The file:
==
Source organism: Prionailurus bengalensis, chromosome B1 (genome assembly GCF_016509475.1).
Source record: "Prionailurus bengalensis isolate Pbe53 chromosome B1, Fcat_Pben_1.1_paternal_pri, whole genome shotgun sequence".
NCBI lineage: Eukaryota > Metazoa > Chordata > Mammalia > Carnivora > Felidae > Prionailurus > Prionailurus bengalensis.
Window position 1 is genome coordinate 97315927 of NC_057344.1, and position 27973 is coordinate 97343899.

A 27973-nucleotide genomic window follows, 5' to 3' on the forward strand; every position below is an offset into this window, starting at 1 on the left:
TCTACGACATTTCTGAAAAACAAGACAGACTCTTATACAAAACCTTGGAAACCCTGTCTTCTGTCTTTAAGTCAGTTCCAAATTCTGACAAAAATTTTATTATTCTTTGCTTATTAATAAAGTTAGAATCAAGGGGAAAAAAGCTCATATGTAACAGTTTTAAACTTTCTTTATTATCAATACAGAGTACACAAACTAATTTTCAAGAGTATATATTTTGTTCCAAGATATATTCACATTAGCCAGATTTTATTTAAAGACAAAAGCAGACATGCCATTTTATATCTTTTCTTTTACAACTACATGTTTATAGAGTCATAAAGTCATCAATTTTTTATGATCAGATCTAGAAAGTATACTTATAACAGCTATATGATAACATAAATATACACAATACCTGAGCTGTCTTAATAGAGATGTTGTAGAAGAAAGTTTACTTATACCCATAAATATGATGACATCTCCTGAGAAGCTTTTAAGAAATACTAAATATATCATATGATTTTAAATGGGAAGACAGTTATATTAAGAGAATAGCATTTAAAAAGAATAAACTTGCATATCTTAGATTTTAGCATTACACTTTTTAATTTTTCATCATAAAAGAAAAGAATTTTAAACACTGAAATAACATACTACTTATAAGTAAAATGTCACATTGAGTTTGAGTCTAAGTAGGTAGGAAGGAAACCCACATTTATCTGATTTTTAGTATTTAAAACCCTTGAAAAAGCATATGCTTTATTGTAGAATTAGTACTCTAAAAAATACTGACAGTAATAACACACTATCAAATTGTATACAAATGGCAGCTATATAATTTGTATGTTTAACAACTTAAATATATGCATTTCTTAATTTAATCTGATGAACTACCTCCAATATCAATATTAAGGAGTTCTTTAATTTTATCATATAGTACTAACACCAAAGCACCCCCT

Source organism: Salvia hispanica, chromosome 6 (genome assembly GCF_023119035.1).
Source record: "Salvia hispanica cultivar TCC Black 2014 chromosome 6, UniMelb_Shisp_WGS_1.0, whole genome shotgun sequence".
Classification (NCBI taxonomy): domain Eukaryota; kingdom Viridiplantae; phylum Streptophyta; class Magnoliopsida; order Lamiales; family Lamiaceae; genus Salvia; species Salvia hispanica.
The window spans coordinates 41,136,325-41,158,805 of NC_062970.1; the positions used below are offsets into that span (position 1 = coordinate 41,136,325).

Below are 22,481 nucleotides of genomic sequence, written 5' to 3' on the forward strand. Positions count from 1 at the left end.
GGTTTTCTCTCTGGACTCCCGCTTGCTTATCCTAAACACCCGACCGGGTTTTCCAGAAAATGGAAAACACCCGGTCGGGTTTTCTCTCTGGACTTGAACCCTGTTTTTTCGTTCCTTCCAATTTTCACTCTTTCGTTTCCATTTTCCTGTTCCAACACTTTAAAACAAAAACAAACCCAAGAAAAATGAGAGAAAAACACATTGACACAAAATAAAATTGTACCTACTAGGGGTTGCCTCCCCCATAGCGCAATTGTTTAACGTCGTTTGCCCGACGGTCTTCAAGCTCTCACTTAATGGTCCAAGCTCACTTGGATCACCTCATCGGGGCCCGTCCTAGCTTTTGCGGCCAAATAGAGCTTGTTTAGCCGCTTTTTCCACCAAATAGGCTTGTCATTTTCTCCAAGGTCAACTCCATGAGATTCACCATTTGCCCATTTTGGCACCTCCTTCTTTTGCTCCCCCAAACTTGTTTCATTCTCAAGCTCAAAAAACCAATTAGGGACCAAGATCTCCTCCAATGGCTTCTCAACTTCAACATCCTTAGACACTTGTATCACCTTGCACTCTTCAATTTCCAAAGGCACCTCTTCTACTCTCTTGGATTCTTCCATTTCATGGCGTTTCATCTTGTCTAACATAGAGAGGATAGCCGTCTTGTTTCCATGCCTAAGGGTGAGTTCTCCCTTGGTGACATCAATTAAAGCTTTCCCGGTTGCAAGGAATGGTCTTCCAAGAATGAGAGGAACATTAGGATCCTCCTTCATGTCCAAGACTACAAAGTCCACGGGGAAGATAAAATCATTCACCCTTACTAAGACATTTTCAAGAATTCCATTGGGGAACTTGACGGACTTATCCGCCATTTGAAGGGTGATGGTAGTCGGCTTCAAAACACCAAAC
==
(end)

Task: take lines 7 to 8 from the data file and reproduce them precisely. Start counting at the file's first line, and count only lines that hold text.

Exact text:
Source organism: Salvia hispanica, chromosome 6 (genome assembly GCF_023119035.1).
Source record: "Salvia hispanica cultivar TCC Black 2014 chromosome 6, UniMelb_Shisp_WGS_1.0, whole genome shotgun sequence".